So yesterday I crossed the channel and drove to Brussels. This begins a series of adventures that will keep me away from the island home for two months. Thats a glimpse of them white cliffs receding as the car ferry I’m on pulls away toward France.
I arrived in Dover at 10.20 for a noon crossing and was squeezed in at the last minute between some big old trucks on a boat leaving at 10.40. Last on, last off, I drove off the boat two and a bit hours later and was in Belgium within an hour. I took a much needed nap at a rest stop, and was with my friends in Brussels around 6.
I was here a year ago, and since then, the parking controls have spread their net wider, and tightened their grip. Last visit, I could always find a free parking street within 5-10 minutes walk. Not any more…
This morning I got up and went looking…in my car. I set off about 9. First I drove around in ever increasing circles to find every street now with parking signs. After a good half hour of this, I figured I’d just pay for an hour or two and get some breakfast. I miss parking meters! Insert a coin, and off you go…mechanical.
This morning as I approached the nearest digital parking box I encountered a parking inspector, a helpful young man, who recommended getting an app on my phone which would save me money and make it all much easier. No ticket required, all information beamed up to the great parking hard disc in the sky, for the authorities to peruse at their leisure.
I duly downloaded an app to my phone, and surrendered my name, address, phone number, bank card details and such. Could I make the app work? Not this old fool. I tried inserting a 2 euro coin, which slid straight through and out again….twice. There was a choice of several apps, so I downloaded another. I had no more luck with this one. There was a further method of payment involving a text message. I gave that a try, but to no avail.
At this point I realised the spirit of nothing-is-ever-going-to-work-again was wagging its tail. I left the spot I had failed so miserably at and drove back to the street in which I was staying. If I’m going to pay, I might as well be close to home I reasoned. The closest payment box, half way down the block round the corner, gratefully accepted my 2 euros. I was free for an hour and a half!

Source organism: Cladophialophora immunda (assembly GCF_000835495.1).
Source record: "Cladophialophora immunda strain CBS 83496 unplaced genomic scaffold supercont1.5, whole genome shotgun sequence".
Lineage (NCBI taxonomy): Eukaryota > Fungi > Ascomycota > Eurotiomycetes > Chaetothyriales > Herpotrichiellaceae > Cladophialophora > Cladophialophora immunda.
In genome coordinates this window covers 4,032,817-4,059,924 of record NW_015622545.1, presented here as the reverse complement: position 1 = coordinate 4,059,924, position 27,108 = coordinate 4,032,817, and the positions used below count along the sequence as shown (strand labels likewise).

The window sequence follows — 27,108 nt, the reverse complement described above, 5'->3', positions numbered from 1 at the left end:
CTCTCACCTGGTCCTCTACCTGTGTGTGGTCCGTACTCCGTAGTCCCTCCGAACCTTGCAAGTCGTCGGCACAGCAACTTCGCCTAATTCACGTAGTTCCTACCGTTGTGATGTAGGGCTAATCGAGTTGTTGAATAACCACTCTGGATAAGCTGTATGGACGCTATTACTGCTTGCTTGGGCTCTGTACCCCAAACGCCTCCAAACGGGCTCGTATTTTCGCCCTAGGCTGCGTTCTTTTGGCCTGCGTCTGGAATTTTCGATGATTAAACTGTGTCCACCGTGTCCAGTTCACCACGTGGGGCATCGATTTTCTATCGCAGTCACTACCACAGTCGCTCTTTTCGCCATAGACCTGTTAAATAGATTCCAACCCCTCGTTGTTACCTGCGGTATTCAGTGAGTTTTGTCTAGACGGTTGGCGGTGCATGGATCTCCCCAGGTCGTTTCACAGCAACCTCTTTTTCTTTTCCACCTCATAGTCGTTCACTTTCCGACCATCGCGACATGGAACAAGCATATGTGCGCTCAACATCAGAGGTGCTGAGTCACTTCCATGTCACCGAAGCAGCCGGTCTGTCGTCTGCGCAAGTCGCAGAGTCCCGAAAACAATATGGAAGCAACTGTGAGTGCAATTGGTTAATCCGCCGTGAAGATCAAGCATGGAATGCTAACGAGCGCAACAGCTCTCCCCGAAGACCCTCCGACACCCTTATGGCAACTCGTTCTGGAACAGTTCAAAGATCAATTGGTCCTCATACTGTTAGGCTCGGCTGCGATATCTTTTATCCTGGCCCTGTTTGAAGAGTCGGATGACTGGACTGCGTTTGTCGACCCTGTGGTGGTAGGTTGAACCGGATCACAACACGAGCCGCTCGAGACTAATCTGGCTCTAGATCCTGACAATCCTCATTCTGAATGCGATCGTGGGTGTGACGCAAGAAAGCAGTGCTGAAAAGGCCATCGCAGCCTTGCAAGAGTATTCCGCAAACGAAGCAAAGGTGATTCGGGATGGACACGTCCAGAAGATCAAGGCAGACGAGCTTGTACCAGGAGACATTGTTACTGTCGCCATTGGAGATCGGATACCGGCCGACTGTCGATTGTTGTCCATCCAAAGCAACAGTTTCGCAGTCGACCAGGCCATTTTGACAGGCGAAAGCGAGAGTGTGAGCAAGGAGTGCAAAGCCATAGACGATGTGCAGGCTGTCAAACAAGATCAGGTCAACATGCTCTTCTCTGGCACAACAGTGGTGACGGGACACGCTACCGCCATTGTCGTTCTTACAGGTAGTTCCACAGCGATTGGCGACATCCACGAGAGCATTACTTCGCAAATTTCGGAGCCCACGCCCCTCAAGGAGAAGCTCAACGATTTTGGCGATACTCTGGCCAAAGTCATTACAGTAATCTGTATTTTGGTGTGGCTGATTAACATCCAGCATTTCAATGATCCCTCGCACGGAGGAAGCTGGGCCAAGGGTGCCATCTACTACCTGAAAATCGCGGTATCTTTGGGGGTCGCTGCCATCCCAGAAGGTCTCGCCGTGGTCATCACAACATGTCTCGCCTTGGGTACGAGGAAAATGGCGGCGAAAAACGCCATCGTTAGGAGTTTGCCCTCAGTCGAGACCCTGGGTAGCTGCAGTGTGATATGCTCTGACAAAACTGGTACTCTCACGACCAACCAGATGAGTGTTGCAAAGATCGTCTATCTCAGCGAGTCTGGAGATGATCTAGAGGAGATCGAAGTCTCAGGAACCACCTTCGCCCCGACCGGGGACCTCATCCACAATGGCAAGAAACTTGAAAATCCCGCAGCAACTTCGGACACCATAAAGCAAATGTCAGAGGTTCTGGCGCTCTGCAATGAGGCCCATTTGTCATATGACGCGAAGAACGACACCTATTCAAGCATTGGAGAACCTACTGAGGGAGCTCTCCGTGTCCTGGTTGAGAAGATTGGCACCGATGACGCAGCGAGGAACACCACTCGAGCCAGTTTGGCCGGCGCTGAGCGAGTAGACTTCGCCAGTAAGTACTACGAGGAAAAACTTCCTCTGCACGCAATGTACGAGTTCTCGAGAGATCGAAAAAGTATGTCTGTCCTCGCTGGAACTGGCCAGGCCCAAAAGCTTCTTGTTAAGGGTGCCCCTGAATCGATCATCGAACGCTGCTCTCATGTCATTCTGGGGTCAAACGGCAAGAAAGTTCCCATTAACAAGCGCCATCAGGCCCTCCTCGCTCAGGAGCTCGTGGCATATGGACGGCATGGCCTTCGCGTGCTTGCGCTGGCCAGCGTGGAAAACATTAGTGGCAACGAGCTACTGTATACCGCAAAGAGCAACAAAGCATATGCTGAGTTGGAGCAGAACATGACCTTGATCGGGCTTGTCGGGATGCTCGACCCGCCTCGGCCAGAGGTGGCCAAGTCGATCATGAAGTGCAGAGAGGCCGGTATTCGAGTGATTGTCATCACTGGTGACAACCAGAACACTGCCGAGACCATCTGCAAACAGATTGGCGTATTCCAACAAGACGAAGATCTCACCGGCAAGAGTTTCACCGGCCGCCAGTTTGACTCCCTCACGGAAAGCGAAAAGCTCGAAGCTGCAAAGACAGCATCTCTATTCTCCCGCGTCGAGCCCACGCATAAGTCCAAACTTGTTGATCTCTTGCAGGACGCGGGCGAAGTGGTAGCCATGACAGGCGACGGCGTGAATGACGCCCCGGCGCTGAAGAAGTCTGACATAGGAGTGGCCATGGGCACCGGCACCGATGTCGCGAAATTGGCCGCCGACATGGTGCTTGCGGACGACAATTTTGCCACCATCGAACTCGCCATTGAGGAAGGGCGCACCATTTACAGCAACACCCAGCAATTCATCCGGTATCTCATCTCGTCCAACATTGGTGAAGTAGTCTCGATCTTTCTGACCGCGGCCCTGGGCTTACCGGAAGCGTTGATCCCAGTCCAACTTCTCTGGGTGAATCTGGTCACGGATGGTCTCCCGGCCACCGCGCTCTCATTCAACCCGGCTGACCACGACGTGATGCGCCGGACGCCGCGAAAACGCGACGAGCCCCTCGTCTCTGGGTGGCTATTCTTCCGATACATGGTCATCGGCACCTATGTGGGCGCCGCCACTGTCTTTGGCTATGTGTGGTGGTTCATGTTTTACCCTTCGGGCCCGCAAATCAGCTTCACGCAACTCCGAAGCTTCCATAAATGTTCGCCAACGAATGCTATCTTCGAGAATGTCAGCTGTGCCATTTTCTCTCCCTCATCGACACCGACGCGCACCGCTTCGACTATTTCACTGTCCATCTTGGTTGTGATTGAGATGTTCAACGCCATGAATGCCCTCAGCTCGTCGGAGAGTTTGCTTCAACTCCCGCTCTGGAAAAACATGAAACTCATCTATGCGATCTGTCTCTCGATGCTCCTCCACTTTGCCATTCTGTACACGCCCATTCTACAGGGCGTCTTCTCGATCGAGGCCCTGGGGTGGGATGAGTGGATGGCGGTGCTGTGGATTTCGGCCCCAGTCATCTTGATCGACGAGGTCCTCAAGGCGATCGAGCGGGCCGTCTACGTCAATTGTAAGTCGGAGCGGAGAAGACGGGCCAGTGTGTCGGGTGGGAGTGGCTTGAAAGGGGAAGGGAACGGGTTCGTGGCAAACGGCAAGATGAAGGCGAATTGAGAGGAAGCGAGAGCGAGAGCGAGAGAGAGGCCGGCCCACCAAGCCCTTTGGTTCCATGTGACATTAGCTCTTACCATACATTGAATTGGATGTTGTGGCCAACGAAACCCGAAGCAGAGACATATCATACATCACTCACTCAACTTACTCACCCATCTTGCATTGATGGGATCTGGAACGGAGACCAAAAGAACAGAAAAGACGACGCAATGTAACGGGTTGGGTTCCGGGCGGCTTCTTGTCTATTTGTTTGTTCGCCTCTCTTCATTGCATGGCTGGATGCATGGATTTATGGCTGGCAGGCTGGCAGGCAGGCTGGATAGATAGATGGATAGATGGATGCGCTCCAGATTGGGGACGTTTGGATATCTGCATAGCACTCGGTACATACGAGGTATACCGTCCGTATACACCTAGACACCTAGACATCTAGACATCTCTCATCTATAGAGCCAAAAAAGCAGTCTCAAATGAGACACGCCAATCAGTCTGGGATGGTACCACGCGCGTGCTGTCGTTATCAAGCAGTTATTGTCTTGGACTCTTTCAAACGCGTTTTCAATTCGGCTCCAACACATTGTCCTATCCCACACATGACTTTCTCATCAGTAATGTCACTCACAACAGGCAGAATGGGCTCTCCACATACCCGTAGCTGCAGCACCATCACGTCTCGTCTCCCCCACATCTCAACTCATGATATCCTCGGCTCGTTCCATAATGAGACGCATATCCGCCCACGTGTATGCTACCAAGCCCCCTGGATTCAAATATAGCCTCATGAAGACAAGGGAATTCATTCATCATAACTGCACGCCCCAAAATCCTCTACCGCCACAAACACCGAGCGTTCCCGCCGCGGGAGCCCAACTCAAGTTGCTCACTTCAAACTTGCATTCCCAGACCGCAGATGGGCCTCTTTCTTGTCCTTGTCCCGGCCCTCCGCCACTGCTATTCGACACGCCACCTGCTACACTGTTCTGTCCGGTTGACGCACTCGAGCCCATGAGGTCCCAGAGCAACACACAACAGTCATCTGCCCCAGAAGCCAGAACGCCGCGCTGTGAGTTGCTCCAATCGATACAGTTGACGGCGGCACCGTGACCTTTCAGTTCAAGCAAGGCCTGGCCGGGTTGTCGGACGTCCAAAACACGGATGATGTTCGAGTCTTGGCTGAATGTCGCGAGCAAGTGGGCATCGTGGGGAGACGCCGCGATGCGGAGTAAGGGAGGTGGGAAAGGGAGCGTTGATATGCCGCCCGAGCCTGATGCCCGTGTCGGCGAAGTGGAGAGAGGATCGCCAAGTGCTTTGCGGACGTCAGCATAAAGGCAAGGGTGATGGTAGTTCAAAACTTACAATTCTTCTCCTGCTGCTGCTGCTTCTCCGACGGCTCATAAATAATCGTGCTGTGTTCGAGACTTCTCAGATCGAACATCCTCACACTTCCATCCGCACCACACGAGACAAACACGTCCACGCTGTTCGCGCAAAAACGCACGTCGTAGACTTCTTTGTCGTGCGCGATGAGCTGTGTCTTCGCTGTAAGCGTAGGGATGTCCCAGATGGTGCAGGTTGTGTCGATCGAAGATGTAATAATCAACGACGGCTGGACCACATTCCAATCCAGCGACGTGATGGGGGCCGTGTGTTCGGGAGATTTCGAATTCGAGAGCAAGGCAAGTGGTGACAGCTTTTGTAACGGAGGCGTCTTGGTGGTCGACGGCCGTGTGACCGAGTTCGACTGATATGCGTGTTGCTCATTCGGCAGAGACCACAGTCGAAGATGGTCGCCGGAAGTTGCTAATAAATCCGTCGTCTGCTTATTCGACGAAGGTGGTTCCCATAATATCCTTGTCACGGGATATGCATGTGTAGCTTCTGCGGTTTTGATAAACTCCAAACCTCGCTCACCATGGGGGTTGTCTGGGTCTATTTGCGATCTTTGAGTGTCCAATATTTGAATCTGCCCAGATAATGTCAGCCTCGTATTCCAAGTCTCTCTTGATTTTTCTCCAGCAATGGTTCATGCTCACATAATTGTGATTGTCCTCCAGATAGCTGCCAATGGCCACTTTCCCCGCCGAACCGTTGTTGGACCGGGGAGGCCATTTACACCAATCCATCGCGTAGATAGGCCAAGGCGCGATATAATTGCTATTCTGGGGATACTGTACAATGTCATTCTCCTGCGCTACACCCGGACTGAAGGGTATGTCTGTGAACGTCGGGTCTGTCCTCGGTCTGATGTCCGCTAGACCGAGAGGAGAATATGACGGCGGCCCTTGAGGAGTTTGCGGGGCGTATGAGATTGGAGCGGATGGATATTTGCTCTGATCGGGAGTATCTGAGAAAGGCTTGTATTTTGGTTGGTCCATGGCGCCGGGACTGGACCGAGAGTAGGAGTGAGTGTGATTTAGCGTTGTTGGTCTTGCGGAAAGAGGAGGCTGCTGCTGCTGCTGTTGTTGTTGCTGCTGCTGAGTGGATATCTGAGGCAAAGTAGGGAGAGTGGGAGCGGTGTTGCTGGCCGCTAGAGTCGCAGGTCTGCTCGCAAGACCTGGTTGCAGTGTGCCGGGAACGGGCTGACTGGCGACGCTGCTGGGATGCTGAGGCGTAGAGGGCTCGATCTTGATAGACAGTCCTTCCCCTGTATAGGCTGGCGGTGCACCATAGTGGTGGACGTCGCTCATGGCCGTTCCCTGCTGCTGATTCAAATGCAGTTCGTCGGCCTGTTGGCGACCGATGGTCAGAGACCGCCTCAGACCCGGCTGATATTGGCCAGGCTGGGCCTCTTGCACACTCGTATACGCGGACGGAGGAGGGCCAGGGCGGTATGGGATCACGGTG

Returning to the building I am staying in, I was unable to make the key work. Governed now by craving for coffee, I walked up the hill to a cafe and enjoyed the best cup I’d had for a very long time! Thus fortified, I went back and made the key work. After another couple of hours priming the meter and trawling the internet, I put the car in a multi-storey car park and had a lovely walk back through the back streets of Molenbeek. Here in a poorer section of town, it’s easier to catch glimpses of the old city and how it may have been. Lots of people on foot, standing around chatting outside, less cars, quieter….I can imagine they live in cramped quarters and need to get out just to be themselves a little. In the more prosperous parts of town, people scurry about, heads down, back to their private palaces.
My plan now is to go visit a friend outside Brussels, and on his advice, leave my car for a week in the railway station car park.